Verdict: If you've always enjoyed illogical or senseless horror, The Curse perfectly fits the chill, oops...bill :)
Now that is bad.
Oddly only a small glimpse of the town is visible in the movie, in the scene where you can see an old barbed wire fence outside of the car window as John Schneider drives down the road... well the hill just above it has contained 3 apartment complexes since around 1992 and I currently reside in one of them.
In another scene you can see out the door of the "Inn" (if you can call it that) the old historic Co-Op building which used to be a Railroad Station that was used in the Civil War (tracks have been gone since 1990 or so).
Fortunately I did spend the other half of my childhood in various other places across the country.
Unfortunately, I am currently residing in good Ole' Tellico Plains Tennessee again ..... can't seem to stay out of this place .... aaahhh... omg it is a curse!!!!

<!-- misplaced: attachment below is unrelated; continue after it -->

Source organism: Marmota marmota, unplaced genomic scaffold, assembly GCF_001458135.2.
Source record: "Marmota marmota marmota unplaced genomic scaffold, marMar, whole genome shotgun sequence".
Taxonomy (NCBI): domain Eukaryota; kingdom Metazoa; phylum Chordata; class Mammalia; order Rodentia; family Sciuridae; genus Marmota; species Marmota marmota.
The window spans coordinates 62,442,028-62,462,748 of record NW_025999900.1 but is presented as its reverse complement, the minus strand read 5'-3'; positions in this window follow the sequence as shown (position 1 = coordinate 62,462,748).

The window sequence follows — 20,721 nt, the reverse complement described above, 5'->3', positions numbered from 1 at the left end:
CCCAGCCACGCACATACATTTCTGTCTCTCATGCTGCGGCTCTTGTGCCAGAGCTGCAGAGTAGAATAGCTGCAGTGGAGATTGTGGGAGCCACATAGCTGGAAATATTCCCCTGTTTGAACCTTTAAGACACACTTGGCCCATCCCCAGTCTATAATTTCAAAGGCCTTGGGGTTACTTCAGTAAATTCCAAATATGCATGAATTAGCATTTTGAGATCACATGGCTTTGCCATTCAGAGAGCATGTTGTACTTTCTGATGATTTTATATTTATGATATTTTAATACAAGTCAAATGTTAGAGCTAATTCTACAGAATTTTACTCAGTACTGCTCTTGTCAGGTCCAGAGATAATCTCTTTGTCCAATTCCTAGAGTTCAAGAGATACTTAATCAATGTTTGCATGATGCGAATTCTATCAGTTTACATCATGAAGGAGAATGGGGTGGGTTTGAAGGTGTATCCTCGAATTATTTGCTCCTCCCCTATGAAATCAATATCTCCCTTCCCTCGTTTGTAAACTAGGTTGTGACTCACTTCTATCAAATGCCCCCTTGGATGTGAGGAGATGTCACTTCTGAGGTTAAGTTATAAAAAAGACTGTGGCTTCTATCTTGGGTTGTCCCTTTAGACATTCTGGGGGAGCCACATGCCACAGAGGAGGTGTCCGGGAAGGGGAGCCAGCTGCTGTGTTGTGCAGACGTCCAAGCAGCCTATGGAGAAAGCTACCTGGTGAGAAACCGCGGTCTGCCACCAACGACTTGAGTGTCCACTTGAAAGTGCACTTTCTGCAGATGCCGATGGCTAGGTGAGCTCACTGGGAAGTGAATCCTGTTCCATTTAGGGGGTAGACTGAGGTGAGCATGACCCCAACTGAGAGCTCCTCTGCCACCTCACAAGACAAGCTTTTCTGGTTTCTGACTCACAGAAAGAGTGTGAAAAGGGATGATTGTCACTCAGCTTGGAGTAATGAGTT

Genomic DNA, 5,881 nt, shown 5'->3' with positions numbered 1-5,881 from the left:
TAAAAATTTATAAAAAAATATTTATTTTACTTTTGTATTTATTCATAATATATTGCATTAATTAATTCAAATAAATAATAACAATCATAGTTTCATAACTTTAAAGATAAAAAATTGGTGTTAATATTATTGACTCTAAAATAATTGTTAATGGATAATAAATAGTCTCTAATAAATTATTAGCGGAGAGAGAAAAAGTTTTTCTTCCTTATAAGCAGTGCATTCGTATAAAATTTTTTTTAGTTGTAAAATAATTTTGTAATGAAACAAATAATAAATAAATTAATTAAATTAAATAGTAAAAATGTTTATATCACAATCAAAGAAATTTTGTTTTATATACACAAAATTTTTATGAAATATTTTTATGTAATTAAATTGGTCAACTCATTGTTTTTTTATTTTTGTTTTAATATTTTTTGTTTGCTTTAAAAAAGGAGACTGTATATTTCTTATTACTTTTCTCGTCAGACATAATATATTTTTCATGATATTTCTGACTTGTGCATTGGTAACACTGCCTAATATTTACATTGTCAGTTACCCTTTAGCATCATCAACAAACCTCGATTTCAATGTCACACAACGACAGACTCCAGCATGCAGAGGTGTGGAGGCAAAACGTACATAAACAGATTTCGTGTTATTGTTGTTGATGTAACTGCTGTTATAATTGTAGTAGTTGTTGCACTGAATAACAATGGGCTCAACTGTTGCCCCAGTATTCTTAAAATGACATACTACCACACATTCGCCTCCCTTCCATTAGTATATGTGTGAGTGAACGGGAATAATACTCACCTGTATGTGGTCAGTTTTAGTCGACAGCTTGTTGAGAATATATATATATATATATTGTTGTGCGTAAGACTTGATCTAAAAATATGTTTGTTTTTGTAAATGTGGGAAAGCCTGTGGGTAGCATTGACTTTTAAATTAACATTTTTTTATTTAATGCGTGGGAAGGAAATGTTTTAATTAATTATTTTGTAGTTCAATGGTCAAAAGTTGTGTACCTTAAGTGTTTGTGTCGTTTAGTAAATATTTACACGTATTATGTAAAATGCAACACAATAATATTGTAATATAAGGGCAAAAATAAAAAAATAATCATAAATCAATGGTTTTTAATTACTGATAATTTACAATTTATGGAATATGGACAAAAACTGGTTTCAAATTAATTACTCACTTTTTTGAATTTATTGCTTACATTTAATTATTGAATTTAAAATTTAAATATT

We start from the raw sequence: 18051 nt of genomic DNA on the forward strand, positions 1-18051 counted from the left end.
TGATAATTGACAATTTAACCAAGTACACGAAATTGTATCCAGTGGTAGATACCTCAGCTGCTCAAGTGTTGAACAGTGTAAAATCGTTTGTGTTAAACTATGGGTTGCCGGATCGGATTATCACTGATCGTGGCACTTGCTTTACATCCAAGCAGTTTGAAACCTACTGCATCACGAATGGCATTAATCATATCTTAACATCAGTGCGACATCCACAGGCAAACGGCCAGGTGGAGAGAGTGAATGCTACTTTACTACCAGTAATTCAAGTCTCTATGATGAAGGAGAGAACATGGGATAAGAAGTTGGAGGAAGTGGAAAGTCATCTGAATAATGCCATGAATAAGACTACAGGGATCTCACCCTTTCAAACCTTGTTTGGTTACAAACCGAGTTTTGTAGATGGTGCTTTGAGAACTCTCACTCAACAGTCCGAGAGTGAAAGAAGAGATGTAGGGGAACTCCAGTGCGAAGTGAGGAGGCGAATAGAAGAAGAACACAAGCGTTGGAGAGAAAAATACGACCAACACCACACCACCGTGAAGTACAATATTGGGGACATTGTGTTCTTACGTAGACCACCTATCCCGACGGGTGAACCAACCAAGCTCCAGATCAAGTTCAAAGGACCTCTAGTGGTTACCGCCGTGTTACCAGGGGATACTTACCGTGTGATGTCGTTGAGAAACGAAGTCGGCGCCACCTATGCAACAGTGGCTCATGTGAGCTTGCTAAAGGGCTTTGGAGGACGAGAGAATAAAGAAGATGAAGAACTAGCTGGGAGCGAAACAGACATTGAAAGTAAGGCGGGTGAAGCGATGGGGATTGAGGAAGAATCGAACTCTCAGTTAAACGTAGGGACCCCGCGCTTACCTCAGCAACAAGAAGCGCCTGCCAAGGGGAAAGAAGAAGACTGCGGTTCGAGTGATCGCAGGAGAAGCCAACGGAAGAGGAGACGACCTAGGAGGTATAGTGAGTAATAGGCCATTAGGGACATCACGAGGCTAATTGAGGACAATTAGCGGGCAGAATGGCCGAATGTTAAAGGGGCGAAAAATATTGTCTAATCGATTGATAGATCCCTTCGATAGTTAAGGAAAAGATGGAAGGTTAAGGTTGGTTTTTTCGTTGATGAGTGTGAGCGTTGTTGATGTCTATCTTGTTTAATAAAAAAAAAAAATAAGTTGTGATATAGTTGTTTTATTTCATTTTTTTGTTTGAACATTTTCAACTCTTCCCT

The Curse is obviously low-budget: special effects are pretty crappy (although some are better than others), music sucks, and most of the scenes appear to not have had more than one "take". But still a brave effort!
Acting is not bad. And scattered throughout are little sly and subtle bits of ad-lib-type humour which caught me by surprise, making me laugh out loud more than once.
Rated 6 out of 10 for an entertaining watch without high expectations.
While much of the film's direction is bland and strictly pedestrianised, there are some things in its favour. But firstly, the down side. The film was made in the mid '80s, and the influence is clear. I somehow thought that with the Italian involvement in the production, there might be some difference, but no, the television atmosphere is certainly there with an obvious low budget and rubbery effects. Also, the acting is uniformly bad in this film, with Wil Wheaton (young star of STAR TREK: THE NEXT GENERATION) not being a strong enough actor to carry the film, in fact he is strictly mundane. His real-life sister is given little to do and lacks any of the personality of Heather O'Rourke, child actress of the POLTERGEIST series.